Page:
Responding to the Graduate Student Loan Crisis
Title: Graduate Student Debt: Ideas for Reducing the $37 Billion in Annual Student Loans That No One is Talking About
Source: Center for American Progress
Author: Ben Miller
A recently published report from the Center for American Progress (CAP) proposes several ways to reduce the student loan crisis, focusing on graduate students. According to the report, graduate students account for 40 percent of federal student loans issued yearly even though they represent only 15 percent of all students enrolled in postsecondary education.
To address these high levels of graduate debt, the report proposes to:
- Use a debt-to-earnings rate to hold programs accountable if many students are unable to pay their debts or rely heavily on income-driven repayment.
- Use federal debt limits as opposed to cost of attendance to determine student borrowing limits. For this option, the government would have to define yearly and total debt limits per program that take into account differences by major and program type.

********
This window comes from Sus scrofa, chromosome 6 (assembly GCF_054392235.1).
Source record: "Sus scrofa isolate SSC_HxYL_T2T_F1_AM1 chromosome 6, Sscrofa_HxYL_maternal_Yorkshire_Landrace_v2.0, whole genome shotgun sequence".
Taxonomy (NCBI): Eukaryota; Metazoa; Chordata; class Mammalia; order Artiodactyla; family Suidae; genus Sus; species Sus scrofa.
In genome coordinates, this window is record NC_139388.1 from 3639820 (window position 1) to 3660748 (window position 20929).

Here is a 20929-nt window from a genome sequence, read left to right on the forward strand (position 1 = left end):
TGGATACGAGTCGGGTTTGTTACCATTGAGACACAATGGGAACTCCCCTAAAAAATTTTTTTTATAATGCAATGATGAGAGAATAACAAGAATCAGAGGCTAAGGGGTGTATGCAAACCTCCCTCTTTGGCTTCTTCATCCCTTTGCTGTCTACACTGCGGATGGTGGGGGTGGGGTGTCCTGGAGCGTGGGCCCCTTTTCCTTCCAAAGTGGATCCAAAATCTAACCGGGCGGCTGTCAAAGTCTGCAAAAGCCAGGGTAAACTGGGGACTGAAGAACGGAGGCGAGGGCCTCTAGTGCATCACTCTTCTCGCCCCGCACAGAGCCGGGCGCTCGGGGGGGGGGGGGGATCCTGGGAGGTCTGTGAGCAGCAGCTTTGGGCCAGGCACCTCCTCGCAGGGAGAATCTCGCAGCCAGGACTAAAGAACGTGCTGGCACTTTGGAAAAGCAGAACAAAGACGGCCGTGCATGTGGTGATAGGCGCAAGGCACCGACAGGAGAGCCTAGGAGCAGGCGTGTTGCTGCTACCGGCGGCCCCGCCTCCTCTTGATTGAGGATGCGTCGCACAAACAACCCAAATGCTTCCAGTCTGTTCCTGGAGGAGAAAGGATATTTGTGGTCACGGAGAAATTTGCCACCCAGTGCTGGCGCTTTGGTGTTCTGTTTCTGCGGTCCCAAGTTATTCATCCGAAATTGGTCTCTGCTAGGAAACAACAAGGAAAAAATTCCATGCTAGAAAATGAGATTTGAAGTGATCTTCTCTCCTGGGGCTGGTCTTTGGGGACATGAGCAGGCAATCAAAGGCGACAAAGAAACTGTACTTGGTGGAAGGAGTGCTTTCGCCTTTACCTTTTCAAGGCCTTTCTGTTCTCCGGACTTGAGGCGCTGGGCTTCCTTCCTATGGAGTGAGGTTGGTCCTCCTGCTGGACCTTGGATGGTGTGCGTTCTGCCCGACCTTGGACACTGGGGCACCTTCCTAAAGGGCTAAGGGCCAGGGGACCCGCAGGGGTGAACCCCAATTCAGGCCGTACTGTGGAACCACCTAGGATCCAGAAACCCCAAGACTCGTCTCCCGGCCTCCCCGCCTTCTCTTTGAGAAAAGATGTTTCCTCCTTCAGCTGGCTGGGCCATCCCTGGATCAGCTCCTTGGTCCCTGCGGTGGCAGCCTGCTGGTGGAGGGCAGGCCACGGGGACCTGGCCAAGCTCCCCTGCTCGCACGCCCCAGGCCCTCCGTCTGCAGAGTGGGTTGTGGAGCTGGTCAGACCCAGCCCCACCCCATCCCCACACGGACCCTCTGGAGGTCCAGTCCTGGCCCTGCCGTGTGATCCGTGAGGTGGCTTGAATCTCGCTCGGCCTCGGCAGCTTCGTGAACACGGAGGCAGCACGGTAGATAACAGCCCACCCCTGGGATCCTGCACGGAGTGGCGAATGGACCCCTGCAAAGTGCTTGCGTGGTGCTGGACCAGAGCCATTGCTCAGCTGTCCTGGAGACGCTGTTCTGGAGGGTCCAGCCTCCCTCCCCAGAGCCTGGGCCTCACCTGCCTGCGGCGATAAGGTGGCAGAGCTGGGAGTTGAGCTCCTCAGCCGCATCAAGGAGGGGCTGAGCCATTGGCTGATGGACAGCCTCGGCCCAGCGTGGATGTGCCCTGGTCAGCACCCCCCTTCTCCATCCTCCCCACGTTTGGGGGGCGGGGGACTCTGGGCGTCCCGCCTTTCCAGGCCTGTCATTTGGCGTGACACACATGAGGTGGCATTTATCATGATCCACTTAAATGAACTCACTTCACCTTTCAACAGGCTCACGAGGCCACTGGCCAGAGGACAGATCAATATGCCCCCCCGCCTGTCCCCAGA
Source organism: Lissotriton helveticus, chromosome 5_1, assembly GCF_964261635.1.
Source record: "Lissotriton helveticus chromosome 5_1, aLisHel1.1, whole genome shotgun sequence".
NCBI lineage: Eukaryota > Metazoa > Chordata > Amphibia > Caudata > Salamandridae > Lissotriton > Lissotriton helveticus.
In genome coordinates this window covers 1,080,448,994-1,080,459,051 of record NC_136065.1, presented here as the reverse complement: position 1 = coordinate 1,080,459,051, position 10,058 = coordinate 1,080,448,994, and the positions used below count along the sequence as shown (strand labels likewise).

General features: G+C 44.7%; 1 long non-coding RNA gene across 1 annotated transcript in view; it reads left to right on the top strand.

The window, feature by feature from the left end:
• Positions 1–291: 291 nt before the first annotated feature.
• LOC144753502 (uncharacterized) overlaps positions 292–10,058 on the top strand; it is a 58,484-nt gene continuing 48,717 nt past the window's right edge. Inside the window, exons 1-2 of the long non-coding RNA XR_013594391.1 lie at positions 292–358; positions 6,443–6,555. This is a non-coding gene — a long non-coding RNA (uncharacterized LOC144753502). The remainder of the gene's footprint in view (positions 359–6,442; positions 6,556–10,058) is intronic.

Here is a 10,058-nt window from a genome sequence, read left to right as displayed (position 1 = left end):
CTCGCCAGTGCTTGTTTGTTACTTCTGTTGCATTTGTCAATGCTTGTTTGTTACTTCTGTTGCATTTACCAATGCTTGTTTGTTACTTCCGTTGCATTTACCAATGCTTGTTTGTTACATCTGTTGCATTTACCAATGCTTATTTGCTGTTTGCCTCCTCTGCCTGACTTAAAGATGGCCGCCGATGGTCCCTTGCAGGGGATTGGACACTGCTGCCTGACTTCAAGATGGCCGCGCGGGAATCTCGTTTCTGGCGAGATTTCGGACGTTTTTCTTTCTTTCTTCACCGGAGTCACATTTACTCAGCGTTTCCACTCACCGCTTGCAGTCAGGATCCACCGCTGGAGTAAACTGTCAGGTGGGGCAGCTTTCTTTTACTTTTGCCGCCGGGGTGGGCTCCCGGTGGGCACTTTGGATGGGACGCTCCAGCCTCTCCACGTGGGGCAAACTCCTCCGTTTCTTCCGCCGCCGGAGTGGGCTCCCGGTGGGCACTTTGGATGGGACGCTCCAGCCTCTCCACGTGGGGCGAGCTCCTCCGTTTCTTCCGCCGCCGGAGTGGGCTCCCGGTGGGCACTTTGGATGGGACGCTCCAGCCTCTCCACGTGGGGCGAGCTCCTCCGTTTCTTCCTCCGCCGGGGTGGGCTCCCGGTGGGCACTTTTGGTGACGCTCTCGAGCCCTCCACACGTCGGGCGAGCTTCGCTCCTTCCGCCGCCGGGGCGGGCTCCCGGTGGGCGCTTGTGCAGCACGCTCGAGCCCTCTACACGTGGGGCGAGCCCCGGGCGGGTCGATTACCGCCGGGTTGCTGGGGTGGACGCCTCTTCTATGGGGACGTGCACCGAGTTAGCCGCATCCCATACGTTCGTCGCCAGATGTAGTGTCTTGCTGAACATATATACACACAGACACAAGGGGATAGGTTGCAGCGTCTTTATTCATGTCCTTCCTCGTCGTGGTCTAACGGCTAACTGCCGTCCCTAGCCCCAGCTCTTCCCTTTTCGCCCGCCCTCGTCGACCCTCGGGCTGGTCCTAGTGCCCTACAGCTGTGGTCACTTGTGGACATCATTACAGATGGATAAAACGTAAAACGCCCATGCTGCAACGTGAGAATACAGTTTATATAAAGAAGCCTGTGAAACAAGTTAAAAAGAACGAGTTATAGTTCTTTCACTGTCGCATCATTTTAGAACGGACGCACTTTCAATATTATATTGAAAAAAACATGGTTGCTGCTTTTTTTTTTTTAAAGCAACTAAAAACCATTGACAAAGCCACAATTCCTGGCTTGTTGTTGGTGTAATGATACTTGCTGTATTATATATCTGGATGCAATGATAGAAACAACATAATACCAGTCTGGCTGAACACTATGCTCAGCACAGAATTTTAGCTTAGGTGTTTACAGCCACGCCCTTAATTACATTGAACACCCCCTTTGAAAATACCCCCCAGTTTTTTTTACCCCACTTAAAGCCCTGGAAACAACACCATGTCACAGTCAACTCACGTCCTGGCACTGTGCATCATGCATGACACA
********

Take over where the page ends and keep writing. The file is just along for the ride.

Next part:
- Prevent institutions from charging students an amount higher than what federal aid and the expected family contribution will cover.
- Forbid balance billing so that institutions cannot charge students more than what both federal aid and expected family contribution will cover.
- Determine price caps to regulate prices for graduate programs.
Finally, the report discusses the advantages and challenges associated with each of these proposals. In addition, it offers specific solutions to address loan debt for five types of credentials: teaching and social work master’s degrees, doctoral degrees, and medical, dental and law school.
To download the full report, please visit CAP’s website.
—Maria Claudia Soler
If you have any questions or comments about this blog post, please contact us.